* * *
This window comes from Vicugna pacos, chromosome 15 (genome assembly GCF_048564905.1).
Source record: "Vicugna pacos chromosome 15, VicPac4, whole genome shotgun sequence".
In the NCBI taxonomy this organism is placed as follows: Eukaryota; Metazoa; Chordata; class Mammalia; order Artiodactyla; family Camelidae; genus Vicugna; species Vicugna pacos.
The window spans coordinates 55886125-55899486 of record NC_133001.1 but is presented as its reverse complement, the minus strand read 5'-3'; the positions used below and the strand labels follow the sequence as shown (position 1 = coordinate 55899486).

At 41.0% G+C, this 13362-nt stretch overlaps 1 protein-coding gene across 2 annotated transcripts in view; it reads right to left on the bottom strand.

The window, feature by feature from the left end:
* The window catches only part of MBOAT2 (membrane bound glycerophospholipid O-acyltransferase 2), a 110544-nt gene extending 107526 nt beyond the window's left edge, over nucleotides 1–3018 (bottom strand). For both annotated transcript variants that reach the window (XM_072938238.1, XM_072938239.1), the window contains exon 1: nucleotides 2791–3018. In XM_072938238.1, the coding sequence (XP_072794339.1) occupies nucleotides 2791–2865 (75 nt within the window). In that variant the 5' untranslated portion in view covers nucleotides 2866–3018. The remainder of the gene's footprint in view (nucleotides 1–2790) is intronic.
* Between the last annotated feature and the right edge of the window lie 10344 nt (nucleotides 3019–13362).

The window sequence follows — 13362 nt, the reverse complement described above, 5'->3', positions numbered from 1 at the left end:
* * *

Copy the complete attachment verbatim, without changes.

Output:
This window comes from Vicugna pacos, chromosome 15 (genome assembly GCF_048564905.1).
Source record: "Vicugna pacos chromosome 15, VicPac4, whole genome shotgun sequence".
In the NCBI taxonomy this organism is placed as follows: Eukaryota; Metazoa; Chordata; class Mammalia; order Artiodactyla; family Camelidae; genus Vicugna; species Vicugna pacos.
The window spans coordinates 55886125-55899486 of record NC_133001.1 but is presented as its reverse complement, the minus strand read 5'-3'; the positions used below and the strand labels follow the sequence as shown (position 1 = coordinate 55899486).

At 41.0% G+C, this 13362-nt stretch overlaps 1 protein-coding gene across 2 annotated transcripts in view; it reads right to left on the bottom strand.

The window, feature by feature from the left end:
* The window catches only part of MBOAT2 (membrane bound glycerophospholipid O-acyltransferase 2), a 110544-nt gene extending 107526 nt beyond the window's left edge, over nucleotides 1–3018 (bottom strand). For both annotated transcript variants that reach the window (XM_072938238.1, XM_072938239.1), the window contains exon 1: nucleotides 2791–3018. In XM_072938238.1, the coding sequence (XP_072794339.1) occupies nucleotides 2791–2865 (75 nt within the window). In that variant the 5' untranslated portion in view covers nucleotides 2866–3018. The remainder of the gene's footprint in view (nucleotides 1–2790) is intronic.
* Between the last annotated feature and the right edge of the window lie 10344 nt (nucleotides 3019–13362).

The window sequence follows — 13362 nt, the reverse complement described above, 5'->3', positions numbered from 1 at the left end: